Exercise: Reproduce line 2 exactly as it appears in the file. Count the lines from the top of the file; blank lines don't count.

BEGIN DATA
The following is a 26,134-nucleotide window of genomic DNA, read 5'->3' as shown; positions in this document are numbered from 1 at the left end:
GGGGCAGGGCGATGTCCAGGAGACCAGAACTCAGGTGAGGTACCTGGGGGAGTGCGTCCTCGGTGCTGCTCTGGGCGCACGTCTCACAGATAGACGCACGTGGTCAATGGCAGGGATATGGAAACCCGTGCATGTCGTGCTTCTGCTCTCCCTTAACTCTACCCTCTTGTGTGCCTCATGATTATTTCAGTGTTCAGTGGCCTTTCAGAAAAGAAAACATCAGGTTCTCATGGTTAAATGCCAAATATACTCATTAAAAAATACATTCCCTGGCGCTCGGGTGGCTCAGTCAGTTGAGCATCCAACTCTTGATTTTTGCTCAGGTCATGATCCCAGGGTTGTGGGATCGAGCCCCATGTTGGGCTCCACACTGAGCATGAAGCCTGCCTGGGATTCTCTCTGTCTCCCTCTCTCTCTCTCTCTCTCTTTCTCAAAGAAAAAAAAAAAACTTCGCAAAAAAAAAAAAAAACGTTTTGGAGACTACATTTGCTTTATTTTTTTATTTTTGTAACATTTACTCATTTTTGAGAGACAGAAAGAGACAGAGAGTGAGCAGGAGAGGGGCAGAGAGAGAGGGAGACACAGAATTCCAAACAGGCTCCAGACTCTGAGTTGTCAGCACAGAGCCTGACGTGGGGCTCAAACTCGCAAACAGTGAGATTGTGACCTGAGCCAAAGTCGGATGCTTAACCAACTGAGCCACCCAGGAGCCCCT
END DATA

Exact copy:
GGGGCAGGGCGATGTCCAGGAGACCAGAACTCAGGTGAGGTACCTGGGGGAGTGCGTCCTCGGTGCTGCTCTGGGCGCACGTCTCACAGATAGACGCACGTGGTCAATGGCAGGGATATGGAAACCCGTGCATGTCGTGCTTCTGCTCTCCCTTAACTCTACCCTCTTGTGTGCCTCATGATTATTTCAGTGTTCAGTGGCCTTTCAGAAAAGAAAACATCAGGTTCTCATGGTTAAATGCCAAATATACTCATTAAAAAATACATTCCCTGGCGCTCGGGTGGCTCAGTCAGTTGAGCATCCAACTCTTGATTTTTGCTCAGGTCATGATCCCAGGGTTGTGGGATCGAGCCCCATGTTGGGCTCCACACTGAGCATGAAGCCTGCCTGGGATTCTCTCTGTCTCCCTCTCTCTCTCTCTCTCTCTTTCTCAAAGAAAAAAAAAAAACTTCGCAAAAAAAAAAAAAAACGTTTTGGAGACTACATTTGCTTTATTTTTTTATTTTTGTAACATTTACTCATTTTTGAGAGACAGAAAGAGACAGAGAGTGAGCAGGAGAGGGGCAGAGAGAGAGGGAGACACAGAATTCCAAACAGGCTCCAGACTCTGAGTTGTCAGCACAGAGCCTGACGTGGGGCTCAAACTCGCAAACAGTGAGATTGTGACCTGAGCCAAAGTCGGATGCTTAACCAACTGAGCCACCCAGGAGCCCCT